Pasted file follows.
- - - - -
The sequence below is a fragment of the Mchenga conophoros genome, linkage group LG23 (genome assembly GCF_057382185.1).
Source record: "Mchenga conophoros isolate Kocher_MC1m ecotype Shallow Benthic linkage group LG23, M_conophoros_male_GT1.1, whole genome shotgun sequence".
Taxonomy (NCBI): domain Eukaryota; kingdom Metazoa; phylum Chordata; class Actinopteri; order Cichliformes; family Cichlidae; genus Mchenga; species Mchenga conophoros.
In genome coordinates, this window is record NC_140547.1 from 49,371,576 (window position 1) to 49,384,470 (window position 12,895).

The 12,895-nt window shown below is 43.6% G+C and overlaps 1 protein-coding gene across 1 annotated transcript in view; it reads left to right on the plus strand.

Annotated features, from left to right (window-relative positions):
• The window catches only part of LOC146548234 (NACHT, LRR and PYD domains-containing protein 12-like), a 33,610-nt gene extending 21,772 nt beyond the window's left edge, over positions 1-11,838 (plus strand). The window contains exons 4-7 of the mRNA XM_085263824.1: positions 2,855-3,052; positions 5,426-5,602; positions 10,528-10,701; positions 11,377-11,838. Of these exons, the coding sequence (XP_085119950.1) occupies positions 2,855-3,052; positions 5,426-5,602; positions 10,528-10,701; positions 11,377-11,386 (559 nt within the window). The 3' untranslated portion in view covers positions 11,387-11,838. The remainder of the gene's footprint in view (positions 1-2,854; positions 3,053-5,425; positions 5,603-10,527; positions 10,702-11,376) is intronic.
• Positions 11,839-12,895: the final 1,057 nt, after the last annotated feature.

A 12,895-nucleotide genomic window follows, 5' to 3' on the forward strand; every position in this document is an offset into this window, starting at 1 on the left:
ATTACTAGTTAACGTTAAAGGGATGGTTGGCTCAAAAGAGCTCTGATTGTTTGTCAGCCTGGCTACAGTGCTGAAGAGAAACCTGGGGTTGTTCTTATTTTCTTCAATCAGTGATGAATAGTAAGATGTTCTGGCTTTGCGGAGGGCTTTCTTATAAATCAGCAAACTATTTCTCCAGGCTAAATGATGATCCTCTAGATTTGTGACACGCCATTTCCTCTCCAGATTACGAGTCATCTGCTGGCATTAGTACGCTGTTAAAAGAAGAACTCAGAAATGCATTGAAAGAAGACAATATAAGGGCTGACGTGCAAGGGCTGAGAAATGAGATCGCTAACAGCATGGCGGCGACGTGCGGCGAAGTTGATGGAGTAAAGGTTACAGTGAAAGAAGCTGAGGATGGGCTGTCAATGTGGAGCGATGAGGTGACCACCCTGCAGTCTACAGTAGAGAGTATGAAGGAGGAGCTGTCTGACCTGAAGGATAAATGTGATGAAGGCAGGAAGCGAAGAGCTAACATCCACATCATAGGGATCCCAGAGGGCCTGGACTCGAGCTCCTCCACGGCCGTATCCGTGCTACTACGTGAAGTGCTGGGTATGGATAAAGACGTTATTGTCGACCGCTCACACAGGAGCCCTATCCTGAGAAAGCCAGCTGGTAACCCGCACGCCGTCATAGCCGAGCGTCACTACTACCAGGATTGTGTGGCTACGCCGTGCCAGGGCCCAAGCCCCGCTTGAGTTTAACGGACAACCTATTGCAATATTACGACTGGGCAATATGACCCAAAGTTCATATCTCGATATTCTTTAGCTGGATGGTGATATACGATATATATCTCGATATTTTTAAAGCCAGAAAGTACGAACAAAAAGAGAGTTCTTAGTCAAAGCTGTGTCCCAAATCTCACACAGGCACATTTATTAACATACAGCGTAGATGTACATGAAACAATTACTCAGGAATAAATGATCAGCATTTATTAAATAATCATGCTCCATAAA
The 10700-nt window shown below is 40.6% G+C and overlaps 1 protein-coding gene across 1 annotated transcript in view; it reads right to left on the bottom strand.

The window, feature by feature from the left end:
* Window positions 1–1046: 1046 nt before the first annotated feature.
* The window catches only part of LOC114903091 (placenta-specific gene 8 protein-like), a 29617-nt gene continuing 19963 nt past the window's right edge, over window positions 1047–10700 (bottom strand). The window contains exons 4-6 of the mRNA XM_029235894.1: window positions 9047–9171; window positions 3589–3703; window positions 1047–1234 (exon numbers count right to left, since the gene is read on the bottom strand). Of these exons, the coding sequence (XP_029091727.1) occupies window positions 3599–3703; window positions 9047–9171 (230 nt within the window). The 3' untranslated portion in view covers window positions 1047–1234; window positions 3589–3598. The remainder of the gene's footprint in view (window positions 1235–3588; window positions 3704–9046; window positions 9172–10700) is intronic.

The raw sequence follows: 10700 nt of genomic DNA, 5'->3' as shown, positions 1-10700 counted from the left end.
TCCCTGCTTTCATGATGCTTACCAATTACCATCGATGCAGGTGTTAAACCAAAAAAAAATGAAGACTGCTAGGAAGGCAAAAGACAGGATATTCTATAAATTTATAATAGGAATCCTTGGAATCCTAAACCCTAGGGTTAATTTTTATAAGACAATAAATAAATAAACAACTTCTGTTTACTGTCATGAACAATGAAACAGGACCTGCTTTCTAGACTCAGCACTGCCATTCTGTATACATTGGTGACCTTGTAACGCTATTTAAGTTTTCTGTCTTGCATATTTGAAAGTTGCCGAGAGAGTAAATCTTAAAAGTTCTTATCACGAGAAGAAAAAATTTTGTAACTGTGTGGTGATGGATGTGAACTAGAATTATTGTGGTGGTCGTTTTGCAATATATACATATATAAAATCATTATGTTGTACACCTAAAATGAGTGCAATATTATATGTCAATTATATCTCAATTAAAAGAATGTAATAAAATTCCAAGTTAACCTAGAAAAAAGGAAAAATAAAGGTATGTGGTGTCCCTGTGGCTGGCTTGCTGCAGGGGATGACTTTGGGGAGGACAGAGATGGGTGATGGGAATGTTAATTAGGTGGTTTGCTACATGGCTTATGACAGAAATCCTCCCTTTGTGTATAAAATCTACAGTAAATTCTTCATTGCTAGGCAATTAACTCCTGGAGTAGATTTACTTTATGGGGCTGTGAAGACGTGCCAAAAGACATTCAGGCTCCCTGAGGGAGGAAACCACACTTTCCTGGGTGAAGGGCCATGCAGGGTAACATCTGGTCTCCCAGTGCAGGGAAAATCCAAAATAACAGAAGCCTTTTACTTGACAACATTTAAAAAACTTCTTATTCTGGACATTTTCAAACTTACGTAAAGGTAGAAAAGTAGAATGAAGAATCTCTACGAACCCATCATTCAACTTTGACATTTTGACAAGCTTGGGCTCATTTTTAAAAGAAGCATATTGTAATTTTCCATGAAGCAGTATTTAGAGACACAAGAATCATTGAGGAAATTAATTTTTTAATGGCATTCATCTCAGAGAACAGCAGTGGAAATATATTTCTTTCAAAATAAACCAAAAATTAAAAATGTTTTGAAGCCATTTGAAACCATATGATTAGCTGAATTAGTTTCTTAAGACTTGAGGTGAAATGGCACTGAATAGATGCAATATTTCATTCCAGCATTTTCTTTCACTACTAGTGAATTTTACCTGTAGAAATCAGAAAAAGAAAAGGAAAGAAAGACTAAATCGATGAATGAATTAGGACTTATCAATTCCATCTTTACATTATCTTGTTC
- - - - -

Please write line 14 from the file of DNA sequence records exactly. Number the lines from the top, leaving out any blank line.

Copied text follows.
* The window catches only part of LOC114903091 (placenta-specific gene 8 protein-like), a 29617-nt gene continuing 19963 nt past the window's right edge, over window positions 1047–10700 (bottom strand). The window contains exons 4-6 of the mRNA XM_029235894.1: window positions 9047–9171; window positions 3589–3703; window positions 1047–1234 (exon numbers count right to left, since the gene is read on the bottom strand). Of these exons, the coding sequence (XP_029091727.1) occupies window positions 3599–3703; window positions 9047–9171 (230 nt within the window). The 3' untranslated portion in view covers window positions 1047–1234; window positions 3589–3598. The remainder of the gene's footprint in view (window positions 1235–3588; window positions 3704–9046; window positions 9172–10700) is intronic.